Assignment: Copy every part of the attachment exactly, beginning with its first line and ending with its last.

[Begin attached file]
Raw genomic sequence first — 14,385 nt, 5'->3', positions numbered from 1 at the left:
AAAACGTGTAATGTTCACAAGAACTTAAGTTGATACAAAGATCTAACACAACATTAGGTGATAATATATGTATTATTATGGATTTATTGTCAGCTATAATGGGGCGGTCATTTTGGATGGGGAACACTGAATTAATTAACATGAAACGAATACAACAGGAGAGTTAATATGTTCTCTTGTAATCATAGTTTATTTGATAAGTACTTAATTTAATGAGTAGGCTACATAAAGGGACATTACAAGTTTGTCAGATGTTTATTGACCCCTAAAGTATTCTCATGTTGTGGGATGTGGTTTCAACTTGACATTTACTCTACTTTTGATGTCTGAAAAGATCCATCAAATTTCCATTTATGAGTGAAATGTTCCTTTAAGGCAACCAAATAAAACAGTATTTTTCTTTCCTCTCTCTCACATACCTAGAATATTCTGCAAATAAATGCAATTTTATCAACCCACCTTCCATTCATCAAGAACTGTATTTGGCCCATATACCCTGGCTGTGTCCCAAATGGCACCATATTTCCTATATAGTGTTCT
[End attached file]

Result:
Raw genomic sequence first — 14,385 nt, 5'->3', positions numbered from 1 at the left:
AAAACGTGTAATGTTCACAAGAACTTAAGTTGATACAAAGATCTAACACAACATTAGGTGATAATATATGTATTATTATGGATTTATTGTCAGCTATAATGGGGCGGTCATTTTGGATGGGGAACACTGAATTAATTAACATGAAACGAATACAACAGGAGAGTTAATATGTTCTCTTGTAATCATAGTTTATTTGATAAGTACTTAATTTAATGAGTAGGCTACATAAAGGGACATTACAAGTTTGTCAGATGTTTATTGACCCCTAAAGTATTCTCATGTTGTGGGATGTGGTTTCAACTTGACATTTACTCTACTTTTGATGTCTGAAAAGATCCATCAAATTTCCATTTATGAGTGAAATGTTCCTTTAAGGCAACCAAATAAAACAGTATTTTTCTTTCCTCTCTCTCACATACCTAGAATATTCTGCAAATAAATGCAATTTTATCAACCCACCTTCCATTCATCAAGAACTGTATTTGGCCCATATACCCTGGCTGTGTCCCAAATGGCACCATATTTCCTATATAGTGTTCT